HELP Committee Gets A Good Score
Reformers in the health care debate have a right to be pleased by the latest release of the CBO score for the bill coming out of the Senate Health, Education, Labor and Pensions (HELP) Committee. The baseline numbers are that 97% of the population would be covered for a total cost of $611 billion over 10 years. That sounds too good to be true! A better plan than the Senate Finance Committee's, including a public option, at a fraction of the cost! Only this number, like the previous HELP Committee score, is a bit incomplete. The news remains good, however.
The short version is this: CBO estimates that by 2019 the bill will cover 21 million people at a cost of $597 billion. But -- and this is important -- the HELP Committee's bill doesn't include the Medicaid expansion, because Medicaid is under the sole jurisdiction of the Finance Committee. But if Medicaid is expanded to 150 percent, it will cover an additional 20 million at a cost of about $1 trillion. Add in the savings that Finance is expected to get from reforming Medicare and you're looking at a bill that will cost $1 trillion to $1.3 trillion and cover 42 million people (which would mean 97 percent of the legal population in 2019 would have health insurance) by 2019.
Jon Cohn has a fuller explanation. But this gets us back to basically where reformers expected the score to be in the first place - a successful plan with a cost that remains a fraction of overall health care spending and, if offset properly, would not raise the deficit at all. The "down payment" of funding that the President put down previously would get you 50%-65% of the way there, which is much better than expected considering that this covers practically everyone.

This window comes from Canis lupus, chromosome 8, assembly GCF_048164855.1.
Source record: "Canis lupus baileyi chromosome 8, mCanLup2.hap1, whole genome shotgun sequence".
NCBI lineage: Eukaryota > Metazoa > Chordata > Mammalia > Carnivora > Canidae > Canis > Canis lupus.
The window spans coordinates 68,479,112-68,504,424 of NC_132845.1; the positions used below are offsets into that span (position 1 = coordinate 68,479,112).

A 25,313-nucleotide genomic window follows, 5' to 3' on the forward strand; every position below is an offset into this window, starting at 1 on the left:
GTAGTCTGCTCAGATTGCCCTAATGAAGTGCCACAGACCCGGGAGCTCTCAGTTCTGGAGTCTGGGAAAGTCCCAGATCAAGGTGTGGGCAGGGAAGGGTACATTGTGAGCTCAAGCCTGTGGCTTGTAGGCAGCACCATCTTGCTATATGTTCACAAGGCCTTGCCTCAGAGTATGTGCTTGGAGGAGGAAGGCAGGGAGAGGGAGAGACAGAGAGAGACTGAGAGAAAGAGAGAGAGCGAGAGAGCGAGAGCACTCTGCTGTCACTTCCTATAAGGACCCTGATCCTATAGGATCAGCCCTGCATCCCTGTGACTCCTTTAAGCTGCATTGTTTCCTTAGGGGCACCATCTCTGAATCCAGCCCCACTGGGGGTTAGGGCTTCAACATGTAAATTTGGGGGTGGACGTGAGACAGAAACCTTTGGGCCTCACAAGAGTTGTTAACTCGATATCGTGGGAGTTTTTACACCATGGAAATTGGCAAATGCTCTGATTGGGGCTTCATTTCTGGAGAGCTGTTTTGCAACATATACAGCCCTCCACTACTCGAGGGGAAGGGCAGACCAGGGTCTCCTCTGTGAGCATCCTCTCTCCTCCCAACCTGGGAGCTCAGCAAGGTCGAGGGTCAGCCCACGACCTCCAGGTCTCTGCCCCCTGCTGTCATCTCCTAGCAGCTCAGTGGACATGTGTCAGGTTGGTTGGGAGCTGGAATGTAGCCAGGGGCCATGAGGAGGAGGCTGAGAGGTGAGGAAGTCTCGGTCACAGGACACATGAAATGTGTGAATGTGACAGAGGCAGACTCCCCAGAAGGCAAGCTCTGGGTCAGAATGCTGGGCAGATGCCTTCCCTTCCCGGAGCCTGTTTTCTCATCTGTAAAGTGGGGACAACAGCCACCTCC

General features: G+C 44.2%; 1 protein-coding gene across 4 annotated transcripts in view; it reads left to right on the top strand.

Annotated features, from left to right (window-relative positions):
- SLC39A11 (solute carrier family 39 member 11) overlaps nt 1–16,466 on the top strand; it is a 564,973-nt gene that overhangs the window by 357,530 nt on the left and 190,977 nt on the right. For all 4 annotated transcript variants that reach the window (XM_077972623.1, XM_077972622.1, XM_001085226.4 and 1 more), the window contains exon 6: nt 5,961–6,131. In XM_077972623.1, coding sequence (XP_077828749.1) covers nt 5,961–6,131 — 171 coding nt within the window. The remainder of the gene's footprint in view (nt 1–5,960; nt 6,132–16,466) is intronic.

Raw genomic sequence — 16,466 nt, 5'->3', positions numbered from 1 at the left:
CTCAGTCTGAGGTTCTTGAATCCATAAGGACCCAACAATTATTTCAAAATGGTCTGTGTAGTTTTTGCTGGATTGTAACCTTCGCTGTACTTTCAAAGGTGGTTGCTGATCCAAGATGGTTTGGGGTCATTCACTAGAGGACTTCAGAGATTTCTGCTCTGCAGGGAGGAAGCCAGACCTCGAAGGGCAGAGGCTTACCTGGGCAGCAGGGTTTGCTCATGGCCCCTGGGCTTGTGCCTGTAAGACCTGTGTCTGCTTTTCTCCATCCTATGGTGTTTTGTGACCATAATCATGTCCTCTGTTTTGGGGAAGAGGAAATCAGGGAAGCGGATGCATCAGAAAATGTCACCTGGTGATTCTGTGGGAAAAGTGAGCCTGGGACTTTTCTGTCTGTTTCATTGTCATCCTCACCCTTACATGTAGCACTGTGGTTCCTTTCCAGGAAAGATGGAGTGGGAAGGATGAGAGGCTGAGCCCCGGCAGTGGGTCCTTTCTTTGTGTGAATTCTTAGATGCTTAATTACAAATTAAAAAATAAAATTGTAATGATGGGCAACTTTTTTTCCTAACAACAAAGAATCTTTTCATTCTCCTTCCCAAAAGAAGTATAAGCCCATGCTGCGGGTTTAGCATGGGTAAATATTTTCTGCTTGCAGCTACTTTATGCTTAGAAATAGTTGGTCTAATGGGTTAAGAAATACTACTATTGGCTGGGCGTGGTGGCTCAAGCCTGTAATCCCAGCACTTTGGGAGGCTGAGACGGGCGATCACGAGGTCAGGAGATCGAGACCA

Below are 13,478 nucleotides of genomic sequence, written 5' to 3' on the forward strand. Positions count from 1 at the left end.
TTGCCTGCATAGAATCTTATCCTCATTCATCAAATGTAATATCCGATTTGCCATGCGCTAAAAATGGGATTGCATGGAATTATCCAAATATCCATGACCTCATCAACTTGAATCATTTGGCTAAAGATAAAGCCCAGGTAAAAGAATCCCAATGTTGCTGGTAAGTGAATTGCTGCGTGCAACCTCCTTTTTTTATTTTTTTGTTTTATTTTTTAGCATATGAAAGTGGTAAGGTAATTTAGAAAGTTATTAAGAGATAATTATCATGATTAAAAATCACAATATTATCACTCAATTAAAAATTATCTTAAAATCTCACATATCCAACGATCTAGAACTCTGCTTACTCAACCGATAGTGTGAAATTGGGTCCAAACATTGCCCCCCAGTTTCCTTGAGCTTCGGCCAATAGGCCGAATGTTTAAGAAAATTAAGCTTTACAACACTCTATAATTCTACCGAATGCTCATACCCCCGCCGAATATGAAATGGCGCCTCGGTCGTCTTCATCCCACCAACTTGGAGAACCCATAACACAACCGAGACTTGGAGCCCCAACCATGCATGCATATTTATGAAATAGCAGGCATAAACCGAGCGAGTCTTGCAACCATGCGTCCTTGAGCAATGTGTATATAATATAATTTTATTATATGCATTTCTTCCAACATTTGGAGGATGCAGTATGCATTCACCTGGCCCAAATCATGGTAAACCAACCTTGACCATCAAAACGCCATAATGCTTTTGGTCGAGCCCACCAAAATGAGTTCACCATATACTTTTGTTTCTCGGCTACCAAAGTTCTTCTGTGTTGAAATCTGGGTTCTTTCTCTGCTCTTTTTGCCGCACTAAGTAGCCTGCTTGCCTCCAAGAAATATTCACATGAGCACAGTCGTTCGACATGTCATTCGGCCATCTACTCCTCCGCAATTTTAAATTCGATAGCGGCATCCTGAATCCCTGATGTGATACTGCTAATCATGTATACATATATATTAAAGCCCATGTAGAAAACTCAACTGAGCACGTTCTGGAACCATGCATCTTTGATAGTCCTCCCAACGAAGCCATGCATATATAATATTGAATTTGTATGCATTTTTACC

The question then becomes, why did the HELP Committee write such a better bill? I think the working assumption has always been that the HELP Committee is more liberal than the Finance Committee, and that health care is one of those issues where more reform aligns with cheaper overall costs and better effectiveness. Think Progress attributes the new score to the inclusion of a public option, but Ezra says it's because of the employer mandate:
The June 15th proposal didn't include an employer mandate. And without one, the news was grim: Employers would drop coverage for 15 million employees and send them to the Health Insurance Exchange where they would need government subsidies to afford health insurance. That meant costs exploded and coverage contracted. Health reform looked like a bum deal.
But oh, what a difference a mandate makes: The new version of the HELP bill includes an employer mandate for firms with more than 25 workers. Every full-time worker who isn't given health-care coverage triggers a penalty of $750. Every part-time employee not given coverage costs $375. Doesn't seem like very much, does it? But it's enough. In Massachusetts, the employer mandate has been a success with a piddling $295 penalty. Indeed, the evidence we have suggests that the small penalty creates a massive change in behavior.
And you see the result in CBO's latest score. The June 15 report estimated that 15 million Americans would lose their employer-based coverage under HELP's bill. Today's report estimates that a mere 150,000 will lose their coverage. That's nothing. And it means that a lot more Americans end up insured and the government spends a lot less in subsidies.
The HELP Committee document highlights both the public insurance option and the employer mandate, so they obviously feel comfortable that both elements explain the more favorable score.